(b) Any non-initial strong mono to a simple or extremal simple object is an isomorphism. Any non-initial strong mono to a unisimple object is unipotent. By (a) these objects are pseudo-simple. 
(c) and (d) follow from (3.3.4.a) 
(e) Any non-initial analytic mono to a presimple object is an isomorphism, thus any presimple object is primary. 

Proposition 3.3.9. (a) Any reduced pseudo-simple object is simple. 
(b) Any non-initial strong subobject of a pseudo-simple object is pseudo-simple. 
(c) The radical of any pseudo-simple object is simple. 

Proof. (a) Suppose X is a reduced pseudo-simple object. By (3.3.8.a) any non-initial strong mono to X is unipotent, therefore is epic, thus is an isomorphism. It follows that X is simple by (3.3.6). 
(b) Suppose V is a non-initial strong subobject of a pseudo-simple object X . Then any non-initial strong subobject W of V is also a strong subobject of X , thus W is a unipotent subobject of X. It follows that W is also a unipotent subobject of V. Thus V is pseudo-simple by (3.3.8.a). 
(c) follows from (a) and (b). 

Proposition 3.3.10. Suppose A is locally disjunctable in which each object has a radical. The following are equivalent for an object X
(a) X is pseudo-simple. 
(b) X is quasi-simple. 
(c) X is presimple. 
(d) The radical of X is simple. 

Proof. (a) implies (b) and (b) implies (c) by (3.3.8). Assume X is presimple. Any proper strong subobject V of its radical rad(X) is not unipotent in X, thus it is disjoint with a non-initial analytic mono u: U --> X to X by (3.1.10). Since X is presimple, U = X by (3.3.6). Thus V is initial. This shows that rad(X) is simple. Thus (c) implies (d). Finally assume X is an object whose radical rad(X) is simple. We prove that it is pseudo-simple. Suppose V is a non-initial strong subobject of X. Its radical rad(V) is a non-initial strong subobject of rad(X), therefore we have rad(V) = rad(X) as by assumption rad(X) is simple. Since rad(X) is unipotent, V is unipotent. Thus X is pseudo-simple by (3.3.8.a).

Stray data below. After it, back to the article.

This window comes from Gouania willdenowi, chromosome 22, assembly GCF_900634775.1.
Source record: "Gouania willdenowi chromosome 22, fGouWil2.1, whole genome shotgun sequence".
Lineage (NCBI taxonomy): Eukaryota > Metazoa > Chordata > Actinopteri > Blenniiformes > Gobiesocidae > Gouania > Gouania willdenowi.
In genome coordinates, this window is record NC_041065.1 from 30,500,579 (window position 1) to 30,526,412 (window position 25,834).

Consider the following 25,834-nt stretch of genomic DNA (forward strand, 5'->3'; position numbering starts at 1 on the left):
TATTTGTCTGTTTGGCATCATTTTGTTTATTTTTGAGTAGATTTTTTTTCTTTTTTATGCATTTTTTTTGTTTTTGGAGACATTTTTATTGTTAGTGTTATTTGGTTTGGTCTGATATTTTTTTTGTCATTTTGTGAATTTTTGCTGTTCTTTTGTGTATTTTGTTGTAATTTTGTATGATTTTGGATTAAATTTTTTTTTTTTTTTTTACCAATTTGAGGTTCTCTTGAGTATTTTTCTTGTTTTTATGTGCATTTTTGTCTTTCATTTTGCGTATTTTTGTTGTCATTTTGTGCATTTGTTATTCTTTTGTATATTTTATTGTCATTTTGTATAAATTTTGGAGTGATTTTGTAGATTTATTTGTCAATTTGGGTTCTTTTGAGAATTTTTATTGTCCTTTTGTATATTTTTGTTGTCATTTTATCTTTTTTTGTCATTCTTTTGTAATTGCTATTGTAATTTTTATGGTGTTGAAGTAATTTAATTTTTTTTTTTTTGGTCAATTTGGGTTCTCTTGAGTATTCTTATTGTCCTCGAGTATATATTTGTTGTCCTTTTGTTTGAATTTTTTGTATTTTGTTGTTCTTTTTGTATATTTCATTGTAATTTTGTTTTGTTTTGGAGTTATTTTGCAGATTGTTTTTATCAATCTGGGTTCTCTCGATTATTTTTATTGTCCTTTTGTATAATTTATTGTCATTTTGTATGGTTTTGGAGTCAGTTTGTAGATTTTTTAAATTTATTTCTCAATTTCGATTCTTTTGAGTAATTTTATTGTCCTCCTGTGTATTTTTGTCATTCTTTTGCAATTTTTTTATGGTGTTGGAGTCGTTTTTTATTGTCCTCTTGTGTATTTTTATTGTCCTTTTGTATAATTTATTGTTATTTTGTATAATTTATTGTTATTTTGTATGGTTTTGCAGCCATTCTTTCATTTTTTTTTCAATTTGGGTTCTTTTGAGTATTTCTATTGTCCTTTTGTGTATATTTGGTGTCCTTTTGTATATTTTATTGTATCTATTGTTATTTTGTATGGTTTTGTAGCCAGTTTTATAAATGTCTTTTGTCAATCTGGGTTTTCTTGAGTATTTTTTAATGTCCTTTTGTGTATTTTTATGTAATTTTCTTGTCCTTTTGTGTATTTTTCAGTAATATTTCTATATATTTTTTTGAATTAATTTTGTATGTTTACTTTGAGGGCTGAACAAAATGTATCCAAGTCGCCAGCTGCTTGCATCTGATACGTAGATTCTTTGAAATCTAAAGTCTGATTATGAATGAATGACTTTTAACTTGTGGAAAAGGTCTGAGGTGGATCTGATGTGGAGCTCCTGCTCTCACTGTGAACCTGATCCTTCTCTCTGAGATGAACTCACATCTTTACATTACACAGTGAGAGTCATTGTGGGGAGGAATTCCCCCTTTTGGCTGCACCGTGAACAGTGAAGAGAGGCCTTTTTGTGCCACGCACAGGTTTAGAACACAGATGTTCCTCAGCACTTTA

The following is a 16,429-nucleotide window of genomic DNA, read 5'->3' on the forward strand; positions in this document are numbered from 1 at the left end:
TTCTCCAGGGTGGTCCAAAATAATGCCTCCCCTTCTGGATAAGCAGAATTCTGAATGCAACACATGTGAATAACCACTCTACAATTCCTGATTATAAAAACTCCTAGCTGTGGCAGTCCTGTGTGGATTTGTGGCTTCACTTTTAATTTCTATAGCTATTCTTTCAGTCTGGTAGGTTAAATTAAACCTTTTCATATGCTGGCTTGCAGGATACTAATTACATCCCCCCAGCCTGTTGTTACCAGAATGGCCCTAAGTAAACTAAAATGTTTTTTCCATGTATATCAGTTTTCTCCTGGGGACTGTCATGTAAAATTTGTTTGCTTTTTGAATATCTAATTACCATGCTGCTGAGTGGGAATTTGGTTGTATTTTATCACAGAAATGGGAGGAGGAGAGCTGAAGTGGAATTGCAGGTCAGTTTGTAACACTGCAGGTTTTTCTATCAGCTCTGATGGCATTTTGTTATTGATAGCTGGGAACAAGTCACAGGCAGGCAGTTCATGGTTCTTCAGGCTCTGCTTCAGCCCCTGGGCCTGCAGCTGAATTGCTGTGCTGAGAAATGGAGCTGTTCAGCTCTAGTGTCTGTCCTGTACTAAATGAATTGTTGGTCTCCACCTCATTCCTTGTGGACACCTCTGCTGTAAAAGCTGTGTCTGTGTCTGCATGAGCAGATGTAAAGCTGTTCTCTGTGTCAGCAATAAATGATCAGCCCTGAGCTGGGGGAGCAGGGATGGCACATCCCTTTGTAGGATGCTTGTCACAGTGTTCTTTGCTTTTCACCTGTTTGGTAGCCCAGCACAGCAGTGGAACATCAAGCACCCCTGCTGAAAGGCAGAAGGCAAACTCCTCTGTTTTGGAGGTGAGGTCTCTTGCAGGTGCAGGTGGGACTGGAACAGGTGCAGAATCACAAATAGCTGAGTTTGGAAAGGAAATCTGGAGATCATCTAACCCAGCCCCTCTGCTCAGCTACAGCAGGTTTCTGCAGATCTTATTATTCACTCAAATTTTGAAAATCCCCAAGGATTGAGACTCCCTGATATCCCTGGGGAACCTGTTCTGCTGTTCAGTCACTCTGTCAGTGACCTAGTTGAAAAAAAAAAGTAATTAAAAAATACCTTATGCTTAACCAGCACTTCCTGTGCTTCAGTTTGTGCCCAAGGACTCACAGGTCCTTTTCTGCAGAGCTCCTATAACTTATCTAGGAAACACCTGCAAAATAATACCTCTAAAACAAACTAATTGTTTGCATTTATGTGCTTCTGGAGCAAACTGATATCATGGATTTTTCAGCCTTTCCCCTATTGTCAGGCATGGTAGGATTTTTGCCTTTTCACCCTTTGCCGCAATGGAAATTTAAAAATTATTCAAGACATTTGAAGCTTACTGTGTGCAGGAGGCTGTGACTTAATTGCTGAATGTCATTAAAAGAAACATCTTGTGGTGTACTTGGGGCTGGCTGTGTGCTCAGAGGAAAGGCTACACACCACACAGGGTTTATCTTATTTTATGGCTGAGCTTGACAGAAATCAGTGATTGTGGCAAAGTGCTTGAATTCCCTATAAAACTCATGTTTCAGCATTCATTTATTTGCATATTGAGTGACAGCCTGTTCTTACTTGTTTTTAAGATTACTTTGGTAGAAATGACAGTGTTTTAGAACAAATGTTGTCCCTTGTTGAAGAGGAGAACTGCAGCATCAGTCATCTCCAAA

Proposition 3.3.11. Suppose any coflat unipotent map in A is regular epic and any map to a simple object is coflat. Then 
(a) Any coflat mono is normal. 
(b) Any simple object is extremal simple and unisimple. 

Proof. (a) Consider a coflat mono u: U --> X. To see that u is normal it suffices to prove that any pullback of u is not proper unipotent. Consider the pullback v: V --> Y of u along a map f: Y --> X. If v is unipotent then the coflat unipotent mono v is a regular epi by assumption, so is an isomorphism because any regular epic mono is isomorphic. 

(b) Consider a simple object P. We first show that P is unisimple. Consider two non-initial maps t: T --> P and s: S --> P. By assumption s and t are coflat epic. Thus the pullback of (s, t) is non-initial. This show that P is unisimple. Next we prove that P is extremal simple. Any non-initial subobject V of P is coflat unipotent, thus is a regular epi. Again since any regular epic mono is isomorphic, we have V = P as desired.  
 
Example 3.3.11.1. The category of affine schemes satisfies the conditions of (3.1.11). Thus any coflat mono of affine schemes is normal and any simple object (i.e. the spectrum of a field) is extremal simple and unisimple.